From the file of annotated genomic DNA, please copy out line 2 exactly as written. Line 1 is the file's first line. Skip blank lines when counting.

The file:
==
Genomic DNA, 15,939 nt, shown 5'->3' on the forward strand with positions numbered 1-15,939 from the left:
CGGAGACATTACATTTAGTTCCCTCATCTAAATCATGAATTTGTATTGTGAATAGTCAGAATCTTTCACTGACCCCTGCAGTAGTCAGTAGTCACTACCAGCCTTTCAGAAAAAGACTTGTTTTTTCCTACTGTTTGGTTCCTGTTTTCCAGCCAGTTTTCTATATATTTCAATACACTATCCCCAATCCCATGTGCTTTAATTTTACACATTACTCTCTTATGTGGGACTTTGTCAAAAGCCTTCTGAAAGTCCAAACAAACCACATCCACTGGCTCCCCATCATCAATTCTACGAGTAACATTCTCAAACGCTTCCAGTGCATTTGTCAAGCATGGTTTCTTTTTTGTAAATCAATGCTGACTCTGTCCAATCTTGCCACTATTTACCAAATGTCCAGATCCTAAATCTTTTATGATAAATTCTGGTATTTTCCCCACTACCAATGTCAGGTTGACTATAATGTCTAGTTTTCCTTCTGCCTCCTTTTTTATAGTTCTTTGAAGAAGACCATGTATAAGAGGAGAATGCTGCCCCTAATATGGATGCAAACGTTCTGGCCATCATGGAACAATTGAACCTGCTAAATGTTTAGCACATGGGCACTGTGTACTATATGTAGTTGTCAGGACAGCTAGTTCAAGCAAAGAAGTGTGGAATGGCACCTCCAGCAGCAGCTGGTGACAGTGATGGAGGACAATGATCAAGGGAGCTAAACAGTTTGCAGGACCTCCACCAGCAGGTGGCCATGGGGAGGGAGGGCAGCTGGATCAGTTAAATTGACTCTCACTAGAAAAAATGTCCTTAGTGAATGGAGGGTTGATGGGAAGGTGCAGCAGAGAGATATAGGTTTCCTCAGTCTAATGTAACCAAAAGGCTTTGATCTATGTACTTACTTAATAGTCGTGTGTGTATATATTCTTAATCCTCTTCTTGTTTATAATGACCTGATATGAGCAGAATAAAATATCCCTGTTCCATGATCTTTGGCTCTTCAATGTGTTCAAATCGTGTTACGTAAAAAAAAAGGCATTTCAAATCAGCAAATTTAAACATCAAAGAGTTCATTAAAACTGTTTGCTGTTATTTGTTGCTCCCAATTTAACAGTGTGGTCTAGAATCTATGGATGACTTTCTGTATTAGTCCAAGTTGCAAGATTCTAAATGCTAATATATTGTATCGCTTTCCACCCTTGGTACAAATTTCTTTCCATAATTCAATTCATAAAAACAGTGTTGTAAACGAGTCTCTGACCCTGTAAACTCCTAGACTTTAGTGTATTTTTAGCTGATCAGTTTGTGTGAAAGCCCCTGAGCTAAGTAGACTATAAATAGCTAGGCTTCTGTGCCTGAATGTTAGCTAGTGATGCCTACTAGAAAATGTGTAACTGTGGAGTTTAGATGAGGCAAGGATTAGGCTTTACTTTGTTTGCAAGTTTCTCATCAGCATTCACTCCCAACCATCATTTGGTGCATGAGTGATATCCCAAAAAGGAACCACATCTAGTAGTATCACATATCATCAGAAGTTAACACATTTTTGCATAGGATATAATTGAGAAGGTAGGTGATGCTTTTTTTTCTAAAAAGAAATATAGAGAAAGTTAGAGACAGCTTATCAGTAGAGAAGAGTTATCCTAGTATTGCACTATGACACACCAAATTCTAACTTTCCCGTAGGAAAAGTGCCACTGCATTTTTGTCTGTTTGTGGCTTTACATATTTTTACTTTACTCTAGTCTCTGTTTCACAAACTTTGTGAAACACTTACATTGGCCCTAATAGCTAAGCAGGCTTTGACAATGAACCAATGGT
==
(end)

CGGAGACATTACATTTAGTTCCCTCATCTAAATCATGAATTTGTATTGTGAATAGTCAGAATCTTTCACTGACCCCTGCAGTAGTCAGTAGTCACTACCAGCCTTTCAGAAAAAGACTTGTTTTTTCCTACTGTTTGGTTCCTGTTTTCCAGCCAGTTTTCTATATATTTCAATACACTATCCCCAATCCCATGTGCTTTAATTTTACACATTACTCTCTTATGTGGGACTTTGTCAAAAGCCTTCTGAAAGTCCAAACAAACCACATCCACTGGCTCCCCATCATCAATTCTACGAGTAACATTCTCAAACGCTTCCAGTGCATTTGTCAAGCATGGTTTCTTTTTTGTAAATCAATGCTGACTCTGTCCAATCTTGCCACTATTTACCAAATGTCCAGATCCTAAATCTTTTATGATAAATTCTGGTATTTTCCCCACTACCAATGTCAGGTTGACTATAATGTCTAGTTTTCCTTCTGCCTCCTTTTTTATAGTTCTTTGAAGAAGACCATGTATAAGAGGAGAATGCTGCCCCTAATATGGATGCAAACGTTCTGGCCATCATGGAACAATTGAACCTGCTAAATGTTTAGCACATGGGCACTGTGTACTATATGTAGTTGTCAGGACAGCTAGTTCAAGCAAAGAAGTGTGGAATGGCACCTCCAGCAGCAGCTGGTGACAGTGATGGAGGACAATGATCAAGGGAGCTAAACAGTTTGCAGGACCTCCACCAGCAGGTGGCCATGGGGAGGGAGGGCAGCTGGATCAGTTAAATTGACTCTCACTAGAAAAAATGTCCTTAGTGAATGGAGGGTTGATGGGAAGGTGCAGCAGAGAGATATAGGTTTCCTCAGTCTAATGTAACCAAAAGGCTTTGATCTATGTACTTACTTAATAGTCGTGTGTGTATATATTCTTAATCCTCTTCTTGTTTATAATGACCTGATATGAGCAGAATAAAATATCCCTGTTCCATGATCTTTGGCTCTTCAATGTGTTCAAATCGTGTTACGTAAAAAAAAAGGCATTTCAAATCAGCAAATTTAAACATCAAAGAGTTCATTAAAACTGTTTGCTGTTATTTGTTGCTCCCAATTTAACAGTGTGGTCTAGAATCTATGGATGACTTTCTGTATTAGTCCAAGTTGCAAGATTCTAAATGCTAATATATTGTATCGCTTTCCACCCTTGGTACAAATTTCTTTCCATAATTCAATTCATAAAAACAGTGTTGTAAACGAGTCTCTGACCCTGTAAACTCCTAGACTTTAGTGTATTTTTAGCTGATCAGTTTGTGTGAAAGCCCCTGAGCTAAGTAGACTATAAATAGCTAGGCTTCTGTGCCTGAATGTTAGCTAGTGATGCCTACTAGAAAATGTGTAACTGTGGAGTTTAGATGAGGCAAGGATTAGGCTTTACTTTGTTTGCAAGTTTCTCATCAGCATTCACTCCCAACCATCATTTGGTGCATGAGTGATATCCCAAAAAGGAACCACATCTAGTAGTATCACATATCATCAGAAGTTAACACATTTTTGCATAGGATATAATTGAGAAGGTAGGTGATGCTTTTTTTTCTAAAAAGAAATATAGAGAAAGTTAGAGACAGCTTATCAGTAGAGAAGAGTTATCCTAGTATTGCACTATGACACACCAAATTCTAACTTTCCCGTAGGAAAAGTGCCACTGCATTTTTGTCTGTTTGTGGCTTTACATATTTTTACTTTACTCTAGTCTCTGTTTCACAAACTTTGTGAAACACTTACATTGGCCCTAATAGCTAAGCAGGCTTTGACAATGAACCAATGGT